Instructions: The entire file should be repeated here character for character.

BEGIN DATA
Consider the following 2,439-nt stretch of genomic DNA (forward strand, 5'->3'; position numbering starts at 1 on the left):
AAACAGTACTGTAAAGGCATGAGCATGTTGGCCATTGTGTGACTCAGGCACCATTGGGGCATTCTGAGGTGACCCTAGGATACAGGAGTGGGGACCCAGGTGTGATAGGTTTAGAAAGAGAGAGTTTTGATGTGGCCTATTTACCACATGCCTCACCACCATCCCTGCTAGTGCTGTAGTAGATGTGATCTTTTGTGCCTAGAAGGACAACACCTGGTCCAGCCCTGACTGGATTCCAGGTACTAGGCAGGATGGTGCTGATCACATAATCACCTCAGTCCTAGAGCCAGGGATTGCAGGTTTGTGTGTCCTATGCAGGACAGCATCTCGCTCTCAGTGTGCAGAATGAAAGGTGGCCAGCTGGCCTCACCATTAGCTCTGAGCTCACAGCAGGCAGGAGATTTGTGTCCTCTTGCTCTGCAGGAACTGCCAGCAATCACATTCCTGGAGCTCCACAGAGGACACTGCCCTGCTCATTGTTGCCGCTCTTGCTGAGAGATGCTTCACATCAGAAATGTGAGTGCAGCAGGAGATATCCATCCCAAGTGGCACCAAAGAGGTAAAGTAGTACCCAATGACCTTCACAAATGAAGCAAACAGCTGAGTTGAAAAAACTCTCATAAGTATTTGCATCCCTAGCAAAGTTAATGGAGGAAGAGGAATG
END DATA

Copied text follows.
Consider the following 2,439-nt stretch of genomic DNA (forward strand, 5'->3'; position numbering starts at 1 on the left):
AAACAGTACTGTAAAGGCATGAGCATGTTGGCCATTGTGTGACTCAGGCACCATTGGGGCATTCTGAGGTGACCCTAGGATACAGGAGTGGGGACCCAGGTGTGATAGGTTTAGAAAGAGAGAGTTTTGATGTGGCCTATTTACCACATGCCTCACCACCATCCCTGCTAGTGCTGTAGTAGATGTGATCTTTTGTGCCTAGAAGGACAACACCTGGTCCAGCCCTGACTGGATTCCAGGTACTAGGCAGGATGGTGCTGATCACATAATCACCTCAGTCCTAGAGCCAGGGATTGCAGGTTTGTGTGTCCTATGCAGGACAGCATCTCGCTCTCAGTGTGCAGAATGAAAGGTGGCCAGCTGGCCTCACCATTAGCTCTGAGCTCACAGCAGGCAGGAGATTTGTGTCCTCTTGCTCTGCAGGAACTGCCAGCAATCACATTCCTGGAGCTCCACAGAGGACACTGCCCTGCTCATTGTTGCCGCTCTTGCTGAGAGATGCTTCACATCAGAAATGTGAGTGCAGCAGGAGATATCCATCCCAAGTGGCACCAAAGAGGTAAAGTAGTACCCAATGACCTTCACAAATGAAGCAAACAGCTGAGTTGAAAAAACTCTCATAAGTATTTGCATCCCTAGCAAAGTTAATGGAGGAAGAGGAATG